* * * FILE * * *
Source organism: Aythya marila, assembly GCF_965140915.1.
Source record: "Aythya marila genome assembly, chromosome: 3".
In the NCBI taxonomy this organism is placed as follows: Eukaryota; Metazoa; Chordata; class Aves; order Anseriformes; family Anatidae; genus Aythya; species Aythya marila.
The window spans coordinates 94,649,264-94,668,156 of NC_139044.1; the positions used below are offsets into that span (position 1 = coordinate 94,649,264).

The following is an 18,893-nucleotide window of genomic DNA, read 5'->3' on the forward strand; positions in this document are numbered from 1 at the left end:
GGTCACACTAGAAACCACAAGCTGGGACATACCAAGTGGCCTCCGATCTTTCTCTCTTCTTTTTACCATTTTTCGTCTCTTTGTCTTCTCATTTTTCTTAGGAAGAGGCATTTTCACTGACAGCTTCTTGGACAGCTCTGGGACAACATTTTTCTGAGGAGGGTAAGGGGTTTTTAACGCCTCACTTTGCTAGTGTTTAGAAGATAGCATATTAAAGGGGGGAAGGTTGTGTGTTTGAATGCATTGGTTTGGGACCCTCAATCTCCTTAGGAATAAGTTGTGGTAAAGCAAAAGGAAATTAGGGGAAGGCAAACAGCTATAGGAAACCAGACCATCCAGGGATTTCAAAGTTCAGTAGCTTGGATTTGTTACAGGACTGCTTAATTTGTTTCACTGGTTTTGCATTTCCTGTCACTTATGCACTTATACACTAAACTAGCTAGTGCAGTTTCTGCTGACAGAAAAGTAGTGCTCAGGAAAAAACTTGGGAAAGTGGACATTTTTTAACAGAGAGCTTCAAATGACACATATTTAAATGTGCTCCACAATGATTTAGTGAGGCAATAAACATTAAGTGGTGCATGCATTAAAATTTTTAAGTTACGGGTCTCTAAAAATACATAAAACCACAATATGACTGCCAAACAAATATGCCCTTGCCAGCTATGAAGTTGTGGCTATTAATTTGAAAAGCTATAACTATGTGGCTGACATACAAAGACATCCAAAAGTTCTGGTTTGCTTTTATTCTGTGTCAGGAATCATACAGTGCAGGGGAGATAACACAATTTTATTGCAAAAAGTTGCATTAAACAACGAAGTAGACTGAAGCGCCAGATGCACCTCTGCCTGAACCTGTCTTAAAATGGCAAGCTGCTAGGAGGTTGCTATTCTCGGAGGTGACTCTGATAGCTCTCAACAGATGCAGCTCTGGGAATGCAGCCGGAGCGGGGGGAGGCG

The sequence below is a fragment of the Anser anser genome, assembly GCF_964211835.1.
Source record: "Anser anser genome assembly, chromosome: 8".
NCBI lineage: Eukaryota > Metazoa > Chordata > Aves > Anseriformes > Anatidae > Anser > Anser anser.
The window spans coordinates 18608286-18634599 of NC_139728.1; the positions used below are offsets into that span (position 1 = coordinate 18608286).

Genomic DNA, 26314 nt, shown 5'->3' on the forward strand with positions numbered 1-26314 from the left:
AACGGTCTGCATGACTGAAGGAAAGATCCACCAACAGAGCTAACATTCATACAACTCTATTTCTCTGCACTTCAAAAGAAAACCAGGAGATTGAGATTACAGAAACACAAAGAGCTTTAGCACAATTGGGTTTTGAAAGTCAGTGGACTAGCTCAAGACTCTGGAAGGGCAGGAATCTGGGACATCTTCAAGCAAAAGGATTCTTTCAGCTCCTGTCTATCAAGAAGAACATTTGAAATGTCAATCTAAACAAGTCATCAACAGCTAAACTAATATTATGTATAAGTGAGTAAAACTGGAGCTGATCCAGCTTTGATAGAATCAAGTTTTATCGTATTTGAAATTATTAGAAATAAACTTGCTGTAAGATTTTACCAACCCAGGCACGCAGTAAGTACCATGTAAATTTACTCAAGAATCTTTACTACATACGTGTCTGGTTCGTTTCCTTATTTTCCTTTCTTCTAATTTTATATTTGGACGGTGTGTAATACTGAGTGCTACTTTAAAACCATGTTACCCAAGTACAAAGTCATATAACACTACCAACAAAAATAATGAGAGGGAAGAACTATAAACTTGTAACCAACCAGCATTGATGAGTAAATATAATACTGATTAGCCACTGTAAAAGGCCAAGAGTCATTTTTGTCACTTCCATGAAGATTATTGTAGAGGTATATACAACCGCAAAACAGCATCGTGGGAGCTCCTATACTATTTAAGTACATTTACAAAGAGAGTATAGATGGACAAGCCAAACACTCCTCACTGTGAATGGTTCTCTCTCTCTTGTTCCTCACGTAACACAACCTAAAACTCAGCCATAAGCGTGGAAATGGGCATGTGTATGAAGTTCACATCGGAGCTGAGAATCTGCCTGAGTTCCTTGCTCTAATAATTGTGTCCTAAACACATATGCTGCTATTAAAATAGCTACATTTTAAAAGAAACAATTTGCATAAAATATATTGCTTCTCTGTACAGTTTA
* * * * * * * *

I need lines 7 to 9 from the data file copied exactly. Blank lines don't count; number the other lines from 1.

The sequence below is a fragment of the Anser anser genome, assembly GCF_964211835.1.
Source record: "Anser anser genome assembly, chromosome: 8".
NCBI lineage: Eukaryota > Metazoa > Chordata > Aves > Anseriformes > Anatidae > Anser > Anser anser.